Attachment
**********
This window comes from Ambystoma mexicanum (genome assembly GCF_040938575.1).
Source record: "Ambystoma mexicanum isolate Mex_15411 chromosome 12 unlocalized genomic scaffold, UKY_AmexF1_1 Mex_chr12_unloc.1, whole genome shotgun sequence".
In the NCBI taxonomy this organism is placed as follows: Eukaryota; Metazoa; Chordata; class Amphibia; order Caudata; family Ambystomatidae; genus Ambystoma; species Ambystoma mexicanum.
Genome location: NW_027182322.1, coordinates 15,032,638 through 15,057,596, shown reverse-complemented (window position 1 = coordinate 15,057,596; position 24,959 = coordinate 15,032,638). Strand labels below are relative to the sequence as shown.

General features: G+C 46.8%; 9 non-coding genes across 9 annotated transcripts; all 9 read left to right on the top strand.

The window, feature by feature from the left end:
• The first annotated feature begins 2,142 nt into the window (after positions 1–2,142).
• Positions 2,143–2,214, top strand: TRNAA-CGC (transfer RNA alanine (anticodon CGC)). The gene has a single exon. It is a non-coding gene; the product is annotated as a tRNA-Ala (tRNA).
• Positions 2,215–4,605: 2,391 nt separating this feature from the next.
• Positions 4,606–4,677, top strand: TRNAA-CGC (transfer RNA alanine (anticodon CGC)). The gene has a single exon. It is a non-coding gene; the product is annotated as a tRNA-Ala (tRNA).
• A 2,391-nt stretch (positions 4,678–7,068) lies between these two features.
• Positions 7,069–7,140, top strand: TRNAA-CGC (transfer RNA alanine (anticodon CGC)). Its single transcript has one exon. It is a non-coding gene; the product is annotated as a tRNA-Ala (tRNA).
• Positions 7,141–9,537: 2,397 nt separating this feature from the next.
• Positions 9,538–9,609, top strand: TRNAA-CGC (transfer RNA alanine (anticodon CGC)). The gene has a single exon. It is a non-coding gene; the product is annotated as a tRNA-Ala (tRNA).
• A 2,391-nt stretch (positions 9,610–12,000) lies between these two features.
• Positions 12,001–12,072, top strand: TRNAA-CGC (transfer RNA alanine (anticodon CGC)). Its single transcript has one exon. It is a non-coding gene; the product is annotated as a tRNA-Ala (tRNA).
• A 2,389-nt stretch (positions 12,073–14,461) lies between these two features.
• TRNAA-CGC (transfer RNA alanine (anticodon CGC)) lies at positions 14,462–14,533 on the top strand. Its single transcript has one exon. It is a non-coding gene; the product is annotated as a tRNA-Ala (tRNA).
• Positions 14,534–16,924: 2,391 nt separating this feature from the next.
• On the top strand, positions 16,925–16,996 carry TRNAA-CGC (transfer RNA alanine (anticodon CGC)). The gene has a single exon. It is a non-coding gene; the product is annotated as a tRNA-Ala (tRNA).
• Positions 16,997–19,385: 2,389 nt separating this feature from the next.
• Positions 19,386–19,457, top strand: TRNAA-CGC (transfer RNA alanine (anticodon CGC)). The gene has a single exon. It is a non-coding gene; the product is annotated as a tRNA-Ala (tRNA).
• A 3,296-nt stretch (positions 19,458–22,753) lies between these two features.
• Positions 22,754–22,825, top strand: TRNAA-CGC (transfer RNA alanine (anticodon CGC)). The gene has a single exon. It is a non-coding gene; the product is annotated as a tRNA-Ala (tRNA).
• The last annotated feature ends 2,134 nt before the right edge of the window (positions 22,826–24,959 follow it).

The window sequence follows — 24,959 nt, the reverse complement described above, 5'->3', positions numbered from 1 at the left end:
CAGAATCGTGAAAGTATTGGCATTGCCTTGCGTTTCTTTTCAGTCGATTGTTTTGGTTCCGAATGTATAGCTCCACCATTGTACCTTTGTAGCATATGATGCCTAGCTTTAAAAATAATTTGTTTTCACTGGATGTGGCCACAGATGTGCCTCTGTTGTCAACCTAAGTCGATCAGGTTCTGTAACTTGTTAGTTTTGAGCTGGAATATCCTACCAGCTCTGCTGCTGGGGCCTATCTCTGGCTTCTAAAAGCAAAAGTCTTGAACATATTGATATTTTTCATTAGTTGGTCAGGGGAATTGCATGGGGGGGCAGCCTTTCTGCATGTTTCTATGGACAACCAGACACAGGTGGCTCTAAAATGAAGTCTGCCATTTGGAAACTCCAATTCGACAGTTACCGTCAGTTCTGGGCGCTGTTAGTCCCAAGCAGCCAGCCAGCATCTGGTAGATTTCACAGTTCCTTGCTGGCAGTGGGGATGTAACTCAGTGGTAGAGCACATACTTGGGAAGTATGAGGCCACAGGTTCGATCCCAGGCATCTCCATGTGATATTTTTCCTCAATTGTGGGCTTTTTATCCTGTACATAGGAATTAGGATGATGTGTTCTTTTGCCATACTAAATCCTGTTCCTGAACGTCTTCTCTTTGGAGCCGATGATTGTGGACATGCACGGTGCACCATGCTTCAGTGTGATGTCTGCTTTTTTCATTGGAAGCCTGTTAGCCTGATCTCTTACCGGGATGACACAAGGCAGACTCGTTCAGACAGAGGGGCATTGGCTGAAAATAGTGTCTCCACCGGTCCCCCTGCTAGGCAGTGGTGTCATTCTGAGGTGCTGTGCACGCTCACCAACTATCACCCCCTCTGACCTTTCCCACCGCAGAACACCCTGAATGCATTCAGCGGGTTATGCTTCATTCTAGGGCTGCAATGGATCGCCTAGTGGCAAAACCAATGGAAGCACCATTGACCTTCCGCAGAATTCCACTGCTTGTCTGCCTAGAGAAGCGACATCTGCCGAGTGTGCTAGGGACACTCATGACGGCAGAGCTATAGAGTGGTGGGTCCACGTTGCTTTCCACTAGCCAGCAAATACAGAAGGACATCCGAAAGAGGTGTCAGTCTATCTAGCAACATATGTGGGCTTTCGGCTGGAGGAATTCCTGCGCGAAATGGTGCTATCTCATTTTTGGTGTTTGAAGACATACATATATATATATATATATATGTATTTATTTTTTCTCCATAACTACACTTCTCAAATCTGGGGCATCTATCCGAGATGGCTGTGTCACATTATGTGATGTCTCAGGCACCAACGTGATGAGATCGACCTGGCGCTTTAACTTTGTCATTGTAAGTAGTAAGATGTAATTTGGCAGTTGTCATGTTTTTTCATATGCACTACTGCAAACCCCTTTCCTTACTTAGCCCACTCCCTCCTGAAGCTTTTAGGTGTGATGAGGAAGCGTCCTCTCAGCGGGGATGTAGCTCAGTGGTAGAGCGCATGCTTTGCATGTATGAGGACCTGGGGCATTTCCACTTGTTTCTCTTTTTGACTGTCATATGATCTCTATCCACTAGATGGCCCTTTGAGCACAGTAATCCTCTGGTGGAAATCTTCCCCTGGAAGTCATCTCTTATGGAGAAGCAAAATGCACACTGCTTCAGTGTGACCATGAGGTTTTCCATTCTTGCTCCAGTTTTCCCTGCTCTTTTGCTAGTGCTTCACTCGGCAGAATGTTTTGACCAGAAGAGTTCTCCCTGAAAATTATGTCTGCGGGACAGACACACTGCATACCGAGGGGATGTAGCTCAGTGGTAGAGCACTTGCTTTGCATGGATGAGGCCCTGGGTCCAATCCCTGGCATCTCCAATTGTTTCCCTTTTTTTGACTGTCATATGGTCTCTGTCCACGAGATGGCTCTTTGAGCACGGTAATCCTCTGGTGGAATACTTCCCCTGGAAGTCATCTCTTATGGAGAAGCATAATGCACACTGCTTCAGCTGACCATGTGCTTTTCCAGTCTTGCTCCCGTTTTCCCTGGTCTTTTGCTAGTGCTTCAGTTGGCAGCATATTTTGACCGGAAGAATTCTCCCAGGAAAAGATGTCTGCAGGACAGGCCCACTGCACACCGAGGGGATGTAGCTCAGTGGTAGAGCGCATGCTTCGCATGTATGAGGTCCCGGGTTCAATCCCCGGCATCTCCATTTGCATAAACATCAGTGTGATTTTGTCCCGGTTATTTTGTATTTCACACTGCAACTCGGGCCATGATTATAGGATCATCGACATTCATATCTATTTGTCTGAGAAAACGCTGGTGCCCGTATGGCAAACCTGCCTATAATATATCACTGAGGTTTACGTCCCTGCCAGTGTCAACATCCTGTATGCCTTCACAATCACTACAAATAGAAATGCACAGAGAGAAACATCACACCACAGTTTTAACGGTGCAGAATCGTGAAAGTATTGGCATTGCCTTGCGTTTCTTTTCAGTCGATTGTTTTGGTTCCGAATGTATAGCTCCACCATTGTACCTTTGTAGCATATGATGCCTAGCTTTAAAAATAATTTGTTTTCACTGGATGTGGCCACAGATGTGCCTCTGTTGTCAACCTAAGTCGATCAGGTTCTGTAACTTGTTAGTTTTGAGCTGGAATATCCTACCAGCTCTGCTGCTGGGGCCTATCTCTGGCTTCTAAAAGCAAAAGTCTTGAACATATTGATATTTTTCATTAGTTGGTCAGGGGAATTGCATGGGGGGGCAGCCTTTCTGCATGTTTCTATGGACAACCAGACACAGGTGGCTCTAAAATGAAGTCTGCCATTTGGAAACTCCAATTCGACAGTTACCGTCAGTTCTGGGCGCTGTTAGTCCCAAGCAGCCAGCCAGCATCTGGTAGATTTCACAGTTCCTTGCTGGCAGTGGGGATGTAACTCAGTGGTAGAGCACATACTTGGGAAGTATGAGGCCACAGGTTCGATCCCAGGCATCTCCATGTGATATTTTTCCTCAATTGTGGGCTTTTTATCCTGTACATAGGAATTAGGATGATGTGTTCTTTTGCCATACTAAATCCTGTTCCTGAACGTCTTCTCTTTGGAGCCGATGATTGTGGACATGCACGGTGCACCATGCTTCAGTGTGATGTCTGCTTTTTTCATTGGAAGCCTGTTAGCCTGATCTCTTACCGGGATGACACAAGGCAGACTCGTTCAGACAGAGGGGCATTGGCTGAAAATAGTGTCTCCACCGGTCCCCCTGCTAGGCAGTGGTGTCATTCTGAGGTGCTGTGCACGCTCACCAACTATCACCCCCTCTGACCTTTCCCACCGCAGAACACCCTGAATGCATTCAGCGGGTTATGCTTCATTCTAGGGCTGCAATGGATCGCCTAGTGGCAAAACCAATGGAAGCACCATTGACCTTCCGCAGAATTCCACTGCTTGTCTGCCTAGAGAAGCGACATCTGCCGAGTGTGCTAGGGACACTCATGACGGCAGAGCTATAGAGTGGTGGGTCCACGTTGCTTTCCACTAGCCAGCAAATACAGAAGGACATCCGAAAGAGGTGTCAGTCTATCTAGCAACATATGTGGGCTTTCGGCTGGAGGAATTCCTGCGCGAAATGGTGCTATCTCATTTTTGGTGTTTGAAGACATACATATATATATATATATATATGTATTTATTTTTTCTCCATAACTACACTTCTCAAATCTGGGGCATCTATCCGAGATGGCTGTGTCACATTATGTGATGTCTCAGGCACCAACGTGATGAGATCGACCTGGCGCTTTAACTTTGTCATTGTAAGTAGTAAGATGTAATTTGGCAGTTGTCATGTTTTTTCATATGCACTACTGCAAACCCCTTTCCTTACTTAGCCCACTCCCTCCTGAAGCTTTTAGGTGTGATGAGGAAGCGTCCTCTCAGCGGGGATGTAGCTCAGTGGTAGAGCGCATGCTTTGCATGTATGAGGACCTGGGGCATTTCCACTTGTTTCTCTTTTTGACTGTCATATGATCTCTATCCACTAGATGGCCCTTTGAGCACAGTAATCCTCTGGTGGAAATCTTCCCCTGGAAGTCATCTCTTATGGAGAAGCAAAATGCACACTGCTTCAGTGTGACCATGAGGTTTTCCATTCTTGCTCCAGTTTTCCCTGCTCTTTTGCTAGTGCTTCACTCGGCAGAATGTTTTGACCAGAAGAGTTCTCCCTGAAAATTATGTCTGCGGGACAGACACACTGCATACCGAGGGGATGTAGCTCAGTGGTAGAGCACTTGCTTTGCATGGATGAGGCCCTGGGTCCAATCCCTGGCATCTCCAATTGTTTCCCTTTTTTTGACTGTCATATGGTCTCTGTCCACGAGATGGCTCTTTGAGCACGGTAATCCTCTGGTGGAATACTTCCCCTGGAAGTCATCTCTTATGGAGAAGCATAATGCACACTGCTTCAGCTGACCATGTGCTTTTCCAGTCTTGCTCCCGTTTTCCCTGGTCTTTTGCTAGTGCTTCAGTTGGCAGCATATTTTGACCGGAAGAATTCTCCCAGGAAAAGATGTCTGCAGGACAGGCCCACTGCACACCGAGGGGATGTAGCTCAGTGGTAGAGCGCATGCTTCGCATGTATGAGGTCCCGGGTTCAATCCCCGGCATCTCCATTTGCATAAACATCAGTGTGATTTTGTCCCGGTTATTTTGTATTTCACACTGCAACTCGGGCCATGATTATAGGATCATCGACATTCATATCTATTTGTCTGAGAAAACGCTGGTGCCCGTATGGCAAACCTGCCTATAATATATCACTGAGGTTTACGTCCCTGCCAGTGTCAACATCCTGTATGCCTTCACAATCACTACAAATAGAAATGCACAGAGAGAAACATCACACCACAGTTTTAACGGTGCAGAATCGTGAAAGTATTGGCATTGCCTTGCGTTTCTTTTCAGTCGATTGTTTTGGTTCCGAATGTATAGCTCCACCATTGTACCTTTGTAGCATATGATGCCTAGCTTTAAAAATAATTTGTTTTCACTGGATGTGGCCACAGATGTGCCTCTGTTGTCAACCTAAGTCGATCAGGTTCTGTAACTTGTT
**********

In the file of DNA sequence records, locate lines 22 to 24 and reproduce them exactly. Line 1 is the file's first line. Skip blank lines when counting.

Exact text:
• Positions 19,386–19,457, top strand: TRNAA-CGC (transfer RNA alanine (anticodon CGC)). The gene has a single exon. It is a non-coding gene; the product is annotated as a tRNA-Ala (tRNA).
• A 3,296-nt stretch (positions 19,458–22,753) lies between these two features.
• Positions 22,754–22,825, top strand: TRNAA-CGC (transfer RNA alanine (anticodon CGC)). The gene has a single exon. It is a non-coding gene; the product is annotated as a tRNA-Ala (tRNA).